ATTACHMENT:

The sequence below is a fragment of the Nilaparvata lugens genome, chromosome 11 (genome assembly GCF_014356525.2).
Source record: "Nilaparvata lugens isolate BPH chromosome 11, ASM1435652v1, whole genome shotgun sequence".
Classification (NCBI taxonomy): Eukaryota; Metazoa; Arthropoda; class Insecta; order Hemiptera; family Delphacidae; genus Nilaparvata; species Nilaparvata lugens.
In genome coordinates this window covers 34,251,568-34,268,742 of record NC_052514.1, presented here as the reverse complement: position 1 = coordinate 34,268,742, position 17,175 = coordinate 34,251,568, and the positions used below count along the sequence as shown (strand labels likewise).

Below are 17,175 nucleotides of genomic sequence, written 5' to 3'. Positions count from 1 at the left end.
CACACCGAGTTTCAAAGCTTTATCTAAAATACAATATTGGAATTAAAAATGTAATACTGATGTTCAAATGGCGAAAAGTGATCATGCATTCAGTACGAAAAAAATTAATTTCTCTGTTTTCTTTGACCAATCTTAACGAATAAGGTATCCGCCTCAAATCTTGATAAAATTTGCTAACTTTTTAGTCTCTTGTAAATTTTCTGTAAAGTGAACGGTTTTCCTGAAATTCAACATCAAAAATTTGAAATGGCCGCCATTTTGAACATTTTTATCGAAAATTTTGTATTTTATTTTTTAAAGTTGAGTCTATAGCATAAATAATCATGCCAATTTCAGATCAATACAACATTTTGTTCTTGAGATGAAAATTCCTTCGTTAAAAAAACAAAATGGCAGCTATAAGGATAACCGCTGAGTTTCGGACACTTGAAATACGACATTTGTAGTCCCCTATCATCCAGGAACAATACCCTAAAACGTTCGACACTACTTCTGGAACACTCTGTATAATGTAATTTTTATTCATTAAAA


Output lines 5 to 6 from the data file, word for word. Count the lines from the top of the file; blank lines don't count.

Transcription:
Below are 17,175 nucleotides of genomic sequence, written 5' to 3'. Positions count from 1 at the left end.
CACACCGAGTTTCAAAGCTTTATCTAAAATACAATATTGGAATTAAAAATGTAATACTGATGTTCAAATGGCGAAAAGTGATCATGCATTCAGTACGAAAAAAATTAATTTCTCTGTTTTCTTTGACCAATCTTAACGAATAAGGTATCCGCCTCAAATCTTGATAAAATTTGCTAACTTTTTAGTCTCTTGTAAATTTTCTGTAAAGTGAACGGTTTTCCTGAAATTCAACATCAAAAATTTGAAATGGCCGCCATTTTGAACATTTTTATCGAAAATTTTGTATTTTATTTTTTAAAGTTGAGTCTATAGCATAAATAATCATGCCAATTTCAGATCAATACAACATTTTGTTCTTGAGATGAAAATTCCTTCGTTAAAAAAACAAAATGGCAGCTATAAGGATAACCGCTGAGTTTCGGACACTTGAAATACGACATTTGTAGTCCCCTATCATCCAGGAACAATACCCTAAAACGTTCGACACTACTTCTGGAACACTCTGTATAATGTAATTTTTATTCATTAAAA